A gender-inclusive approach to Qu'ranic exegesis. Wadud breaks down specific texts and key words which have been used to limit women's public and private role, even to justify violence toward Muslim women, revealing that their original meaning and context defy such interpretations. Her analysis clarifies the lack of gender bias, precedence, or prejudice in the essential language of the Qur'an.
The Prophet Muhammad’s reported traditions have evolved significantly to affect the social, cultural, and political lives of all Muslims. There has been a lack of focus on the contents of these narratives, known as Hadith or Sunnah, and their corroboration by the Qur`an. This book is a first step in a comprehensive attempt to contrast Hadith with the Qur`an in order to uncover some of the unjust practices by Muslims concerning women and gender issues.
Drawing on both revealed and interpretative Muslim texts, Ali critiques medieval and contemporary commentators alike to produce a balanced and comprehensive study of a subject both sensitive and urgent.
What did it mean to be a wife, woman, or slave in a society in which a land-owning woman was forbidden to lay with her male slave but the same slave might be allowed to take concubines?
Does Islam call for the oppression of women? Non-Muslims point to the subjugation of women that occurs in many Muslim countries, especially those that claim to be "Islamic," while many Muslims read the Qur'an in ways that seem to justify sexual oppression, inequality, and patriarchy. Taking a wholly different view, Asma Barlas develops a believer's reading of the Qur'an that demonstrates the radically egalitarian and antipatriarchal nature of its teachings.
It has been argued that Islam liberated Muslim women by granting them full rights as citizens. Yet we see that women have long been subjected to both cultural and political oppression. What are Muslim women to make of this?
In this comprehensive text, Mernissi argues that Islamic fundamentalism is in part a defense against recent changes in sex roles and perceptions of sexual identity.
Convinced that the veil is a symbol of unjust male authority over women, in The Veil and the Male Elite, Moroccan feminist Fatima Mernissi aims to investigate the origins of the practice in the first Islamic community.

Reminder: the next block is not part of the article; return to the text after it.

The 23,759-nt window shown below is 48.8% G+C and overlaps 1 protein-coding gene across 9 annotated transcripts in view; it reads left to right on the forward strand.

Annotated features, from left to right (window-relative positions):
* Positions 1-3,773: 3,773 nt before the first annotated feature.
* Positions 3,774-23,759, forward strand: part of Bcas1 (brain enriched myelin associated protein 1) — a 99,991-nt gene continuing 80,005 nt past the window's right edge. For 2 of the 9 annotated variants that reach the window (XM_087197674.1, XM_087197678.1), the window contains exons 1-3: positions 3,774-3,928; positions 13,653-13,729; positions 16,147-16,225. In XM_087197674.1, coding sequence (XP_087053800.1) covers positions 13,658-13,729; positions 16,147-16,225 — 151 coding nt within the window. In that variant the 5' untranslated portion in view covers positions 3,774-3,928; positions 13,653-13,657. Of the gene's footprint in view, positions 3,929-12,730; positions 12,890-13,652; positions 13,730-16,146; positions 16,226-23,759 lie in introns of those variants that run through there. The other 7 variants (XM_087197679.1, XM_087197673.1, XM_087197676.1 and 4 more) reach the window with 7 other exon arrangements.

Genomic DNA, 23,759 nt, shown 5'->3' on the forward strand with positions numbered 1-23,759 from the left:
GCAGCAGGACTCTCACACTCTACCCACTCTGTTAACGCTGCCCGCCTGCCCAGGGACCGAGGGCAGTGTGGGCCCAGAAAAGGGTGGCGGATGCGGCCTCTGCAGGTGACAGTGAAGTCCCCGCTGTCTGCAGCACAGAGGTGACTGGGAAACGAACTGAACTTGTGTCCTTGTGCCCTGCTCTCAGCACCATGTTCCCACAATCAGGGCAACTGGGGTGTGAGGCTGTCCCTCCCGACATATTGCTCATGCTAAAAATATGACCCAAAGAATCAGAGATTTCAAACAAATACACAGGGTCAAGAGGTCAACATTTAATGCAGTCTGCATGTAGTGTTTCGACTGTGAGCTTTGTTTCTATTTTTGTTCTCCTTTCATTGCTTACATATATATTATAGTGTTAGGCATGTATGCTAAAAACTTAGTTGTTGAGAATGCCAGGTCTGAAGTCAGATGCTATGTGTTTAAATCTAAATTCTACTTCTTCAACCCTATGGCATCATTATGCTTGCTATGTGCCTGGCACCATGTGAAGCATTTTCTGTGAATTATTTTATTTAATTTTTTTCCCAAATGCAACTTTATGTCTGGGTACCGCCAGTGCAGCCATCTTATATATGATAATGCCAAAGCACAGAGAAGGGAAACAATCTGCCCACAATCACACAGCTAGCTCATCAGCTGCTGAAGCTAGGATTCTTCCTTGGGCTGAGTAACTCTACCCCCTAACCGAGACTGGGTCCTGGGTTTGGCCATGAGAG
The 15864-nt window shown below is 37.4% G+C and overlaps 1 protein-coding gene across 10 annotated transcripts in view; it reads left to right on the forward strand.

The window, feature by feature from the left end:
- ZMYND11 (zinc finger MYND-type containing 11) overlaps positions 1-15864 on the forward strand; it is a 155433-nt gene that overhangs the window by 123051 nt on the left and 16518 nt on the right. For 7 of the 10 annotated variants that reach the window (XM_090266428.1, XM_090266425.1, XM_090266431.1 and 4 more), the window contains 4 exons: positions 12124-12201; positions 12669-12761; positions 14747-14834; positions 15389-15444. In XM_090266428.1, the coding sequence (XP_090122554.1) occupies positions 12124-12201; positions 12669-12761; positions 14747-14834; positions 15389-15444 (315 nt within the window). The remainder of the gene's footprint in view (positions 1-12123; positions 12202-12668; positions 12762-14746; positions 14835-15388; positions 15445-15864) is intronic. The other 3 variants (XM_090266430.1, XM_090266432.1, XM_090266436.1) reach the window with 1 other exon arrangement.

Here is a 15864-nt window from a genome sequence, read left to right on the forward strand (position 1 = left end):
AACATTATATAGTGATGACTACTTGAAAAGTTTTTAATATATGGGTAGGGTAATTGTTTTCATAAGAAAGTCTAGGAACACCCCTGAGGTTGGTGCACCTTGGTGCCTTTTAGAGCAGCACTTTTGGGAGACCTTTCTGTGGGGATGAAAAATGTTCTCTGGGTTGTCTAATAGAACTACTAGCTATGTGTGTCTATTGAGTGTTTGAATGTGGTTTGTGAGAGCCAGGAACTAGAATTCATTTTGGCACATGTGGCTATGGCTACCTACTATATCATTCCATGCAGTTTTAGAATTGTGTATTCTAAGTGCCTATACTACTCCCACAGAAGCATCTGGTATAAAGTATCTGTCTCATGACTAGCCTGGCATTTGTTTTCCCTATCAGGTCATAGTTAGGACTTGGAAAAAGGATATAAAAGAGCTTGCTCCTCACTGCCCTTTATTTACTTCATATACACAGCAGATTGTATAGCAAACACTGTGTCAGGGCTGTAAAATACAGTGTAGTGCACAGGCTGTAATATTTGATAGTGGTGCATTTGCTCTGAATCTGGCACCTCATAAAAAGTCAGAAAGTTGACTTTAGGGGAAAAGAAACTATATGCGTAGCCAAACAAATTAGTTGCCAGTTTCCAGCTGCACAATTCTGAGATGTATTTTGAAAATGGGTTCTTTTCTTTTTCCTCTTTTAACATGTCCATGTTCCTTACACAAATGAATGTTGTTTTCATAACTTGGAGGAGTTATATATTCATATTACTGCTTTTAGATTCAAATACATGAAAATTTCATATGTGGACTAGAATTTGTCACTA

Faith and Freedom examines domestic and political violence against women resulting from cultural segregation, conflicting legal codes, and the monopoly on the interpretation of Islamic texts by a select group of male theologians. It includes recommendations on empowering Muslim women to participate in general socialization and in public policy.
A collection of essays brings together voices from the most recent development in Muslim women's studies, namely, the burgeoning network of Muslim women working on issues of women's human rights through engaged revisionist scholarship in such areas as theology, law and jurisprudence, and women's literature.
Today, the issue of Muslim women is held hostage between two perceptions: a conservative Islamic approach and a liberal Western approach. At the heart of this debate Muslim women are seeking to reclaim their right to speak in order to re-appropriate their own destinies, calling for the equality and liberation that is at the heart of the Qur'an.
Islamic scriptural sources offer potentially radical notions of equality. Yet medieval Islamic philosophers chose to establish a hierarchical, male-centered virtue ethics. In Gendered Morality, Zahra Ayubi rethinks the tradition of Islamic philosophical ethics from a feminist critical perspective.
The relationship between Islam and feminism is complex. There are many Muslim scholars who fervently promote women's equality. At the same time, there is ambivalence regarding the general norms, terminology, and approaches of feminism and feminist theology.
This work explores the earliest extant discussions on the authority of the Hadith in Islam and compares them with contemporary debates. What makes this book unique is that it is the first study to take into account both the earliest and most recent discussions of the oral tradition of the prophet Muhammad.
A literal and holistic reading of the Quran's discussion of humanity, gender, intercultural, and inter-religious relations.